My left foot... Day 1

I have a left foot. I think I've had it fixed although at the moment my eyes are not too clear and the brain still a bit fuzzy.  I had a lovely sleep, thank you very much but they woke me up to make sure I was still alive.  Did I ever tell you how much I like sleeping?  Anyway, I digress

I've never been a fan of feet.  They look disgusting - on me anyway so for years I've hidden my left foot beneath various items of covered shoe-wear or socks.  Ski boots have been the best as they show no deformity. My shoes have generally been a size too large.  I often trip out of one as it's too big and embarrassingly end up bleating "Oohhh...there goes my shoe!" giggle, giggle!

In my befuddled state I've posted a picture on Facebook of my left foot.  I didn't mean to, but it seemed like a good idea at the time.  My foot is twice the size of the other one.  The sympathy trail was delightful.  People thought I'd had an accident.  I hadn't. I'd had Hallux Valgus and an Osteotomy Hallux scarf  surgery and a few other things.  In plain English that means a Bunion (disgusting word) and a hammer toe surgery.  I didn't ask for too many details about the surgery as I didn't want to worry unduly which is what I'd do if I knew exactly what they were supposed to do. I'd worry I wouldn't wake up and I'd worry that they'd do the wrong foot, which is what they could've done had they not triple checked with me and the foot! Thank god, they didn't ask me in the pre-op phase.  I may have told them to take them both off and give me a face lift instead!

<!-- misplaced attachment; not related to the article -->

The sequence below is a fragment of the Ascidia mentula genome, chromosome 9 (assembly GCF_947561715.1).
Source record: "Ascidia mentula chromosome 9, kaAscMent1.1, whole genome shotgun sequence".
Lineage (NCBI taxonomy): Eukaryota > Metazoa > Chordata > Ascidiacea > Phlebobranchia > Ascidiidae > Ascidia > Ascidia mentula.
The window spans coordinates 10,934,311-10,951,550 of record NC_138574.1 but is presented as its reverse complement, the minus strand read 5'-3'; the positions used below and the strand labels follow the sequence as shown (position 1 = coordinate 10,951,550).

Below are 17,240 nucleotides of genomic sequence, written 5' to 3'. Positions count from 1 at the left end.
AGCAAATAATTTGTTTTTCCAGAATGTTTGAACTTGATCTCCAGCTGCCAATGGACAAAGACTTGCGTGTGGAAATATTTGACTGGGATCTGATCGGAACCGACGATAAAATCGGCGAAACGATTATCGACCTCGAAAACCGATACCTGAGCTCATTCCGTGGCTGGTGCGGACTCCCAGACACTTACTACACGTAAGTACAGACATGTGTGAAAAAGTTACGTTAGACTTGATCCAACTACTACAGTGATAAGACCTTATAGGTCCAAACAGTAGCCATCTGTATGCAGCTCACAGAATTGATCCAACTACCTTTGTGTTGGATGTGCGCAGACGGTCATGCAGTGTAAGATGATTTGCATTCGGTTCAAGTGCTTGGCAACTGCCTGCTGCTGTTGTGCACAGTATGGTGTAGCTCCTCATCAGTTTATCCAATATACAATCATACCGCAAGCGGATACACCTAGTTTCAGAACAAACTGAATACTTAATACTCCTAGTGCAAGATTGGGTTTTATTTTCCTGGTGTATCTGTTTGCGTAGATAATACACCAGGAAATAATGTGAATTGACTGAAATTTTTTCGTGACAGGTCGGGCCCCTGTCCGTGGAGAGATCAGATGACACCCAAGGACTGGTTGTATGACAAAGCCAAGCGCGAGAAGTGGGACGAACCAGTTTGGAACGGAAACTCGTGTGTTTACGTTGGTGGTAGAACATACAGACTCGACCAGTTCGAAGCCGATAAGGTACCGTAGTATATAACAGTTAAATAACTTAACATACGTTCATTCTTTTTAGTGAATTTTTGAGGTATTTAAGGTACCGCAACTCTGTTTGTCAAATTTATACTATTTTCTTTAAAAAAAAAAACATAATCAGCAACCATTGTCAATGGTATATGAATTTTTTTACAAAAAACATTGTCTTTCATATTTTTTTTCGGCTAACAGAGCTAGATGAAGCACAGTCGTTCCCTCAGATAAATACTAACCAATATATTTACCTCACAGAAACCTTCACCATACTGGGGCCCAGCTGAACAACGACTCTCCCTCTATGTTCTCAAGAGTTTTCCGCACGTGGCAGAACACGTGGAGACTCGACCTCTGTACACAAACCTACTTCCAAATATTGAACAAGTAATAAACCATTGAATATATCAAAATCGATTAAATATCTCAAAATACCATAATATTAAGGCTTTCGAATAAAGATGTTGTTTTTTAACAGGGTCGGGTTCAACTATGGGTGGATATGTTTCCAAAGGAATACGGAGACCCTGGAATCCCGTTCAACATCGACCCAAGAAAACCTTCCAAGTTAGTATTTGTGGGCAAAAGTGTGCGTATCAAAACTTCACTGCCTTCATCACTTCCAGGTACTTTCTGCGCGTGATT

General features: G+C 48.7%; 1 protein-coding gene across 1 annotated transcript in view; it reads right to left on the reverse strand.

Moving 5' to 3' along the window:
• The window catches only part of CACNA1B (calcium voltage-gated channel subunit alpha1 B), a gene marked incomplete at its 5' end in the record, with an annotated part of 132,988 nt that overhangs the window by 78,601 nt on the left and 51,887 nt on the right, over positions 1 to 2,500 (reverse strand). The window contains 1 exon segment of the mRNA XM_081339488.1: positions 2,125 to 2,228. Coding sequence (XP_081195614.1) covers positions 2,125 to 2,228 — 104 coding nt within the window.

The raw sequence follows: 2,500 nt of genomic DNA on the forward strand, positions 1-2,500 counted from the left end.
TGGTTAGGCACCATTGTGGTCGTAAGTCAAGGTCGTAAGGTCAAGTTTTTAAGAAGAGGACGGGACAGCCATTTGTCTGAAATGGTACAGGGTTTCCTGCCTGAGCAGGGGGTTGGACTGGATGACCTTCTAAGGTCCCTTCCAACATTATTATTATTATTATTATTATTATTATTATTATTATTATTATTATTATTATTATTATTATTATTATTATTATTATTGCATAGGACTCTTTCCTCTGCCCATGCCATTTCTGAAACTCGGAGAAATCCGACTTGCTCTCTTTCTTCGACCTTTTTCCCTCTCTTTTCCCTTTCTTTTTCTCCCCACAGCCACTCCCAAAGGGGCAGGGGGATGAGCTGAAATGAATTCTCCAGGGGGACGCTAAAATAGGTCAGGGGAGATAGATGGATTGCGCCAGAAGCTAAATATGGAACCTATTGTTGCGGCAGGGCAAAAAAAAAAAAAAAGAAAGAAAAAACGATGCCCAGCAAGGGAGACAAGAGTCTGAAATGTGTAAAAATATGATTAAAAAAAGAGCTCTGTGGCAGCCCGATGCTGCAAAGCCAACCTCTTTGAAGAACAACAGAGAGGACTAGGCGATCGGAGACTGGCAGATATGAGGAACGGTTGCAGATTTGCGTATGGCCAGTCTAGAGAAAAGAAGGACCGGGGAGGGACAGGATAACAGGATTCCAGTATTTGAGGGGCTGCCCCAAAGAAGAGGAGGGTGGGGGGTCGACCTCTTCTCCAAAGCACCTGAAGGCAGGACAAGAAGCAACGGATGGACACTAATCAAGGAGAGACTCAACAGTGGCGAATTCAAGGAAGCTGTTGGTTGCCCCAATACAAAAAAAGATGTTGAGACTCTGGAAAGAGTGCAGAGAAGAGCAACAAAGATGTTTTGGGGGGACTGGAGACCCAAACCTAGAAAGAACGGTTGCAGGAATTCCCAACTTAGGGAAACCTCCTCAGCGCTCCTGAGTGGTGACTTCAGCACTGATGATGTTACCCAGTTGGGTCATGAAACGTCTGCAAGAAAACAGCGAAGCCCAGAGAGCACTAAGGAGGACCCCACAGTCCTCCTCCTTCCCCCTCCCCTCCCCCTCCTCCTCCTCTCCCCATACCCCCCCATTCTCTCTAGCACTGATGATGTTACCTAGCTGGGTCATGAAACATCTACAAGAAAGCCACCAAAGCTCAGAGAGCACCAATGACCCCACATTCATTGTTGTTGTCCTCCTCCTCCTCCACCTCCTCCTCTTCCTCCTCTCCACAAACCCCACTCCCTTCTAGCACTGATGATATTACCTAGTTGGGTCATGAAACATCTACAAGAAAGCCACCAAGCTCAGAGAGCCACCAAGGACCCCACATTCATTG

For some reason, I thought the view from bed as they wheeled me to the operating theater was really cool! I hadn't taken any drugs at that point but I could see how the impact from a patient's perspective could be quite interesting.  I wish I'd taken my go-pro!
The anesthetist told me that shortly I'd feel like I had a G&T  "I think I've had 10!" I said.  "I'm not saying anything else in case I incriminate myself." and "I think some one may have to show me back to my room as I'm not sure I'll be able to walk straight!".  I think they laughed, but I'm not sure because I next woke up in the recovery room.

I have a long piece of wire sticking out the end of the second toe, supposedly to keep it straight.

The hospital staff are absolutely lovely.  I love 'em! They were sweet, thoughtful and ever so caring. I'm not sure what I thought they'd be like but in their hands I had no worries and woke up with a gentle stroke of my arm and a sweet smile. I feel like I'm in fluffy land.  No pain at the mo, but I'm sure it'll kick in once the anesthetic wears off.

So now I'm sitting up in bed, with a nice cuppa and two hobnobs finishing off "And the Mountains Echoed" with a few blokes moaning and groaning around me.  I think they've had their bits done...I think I might have heard one of them ask for them in a jar...or did I imagine that?


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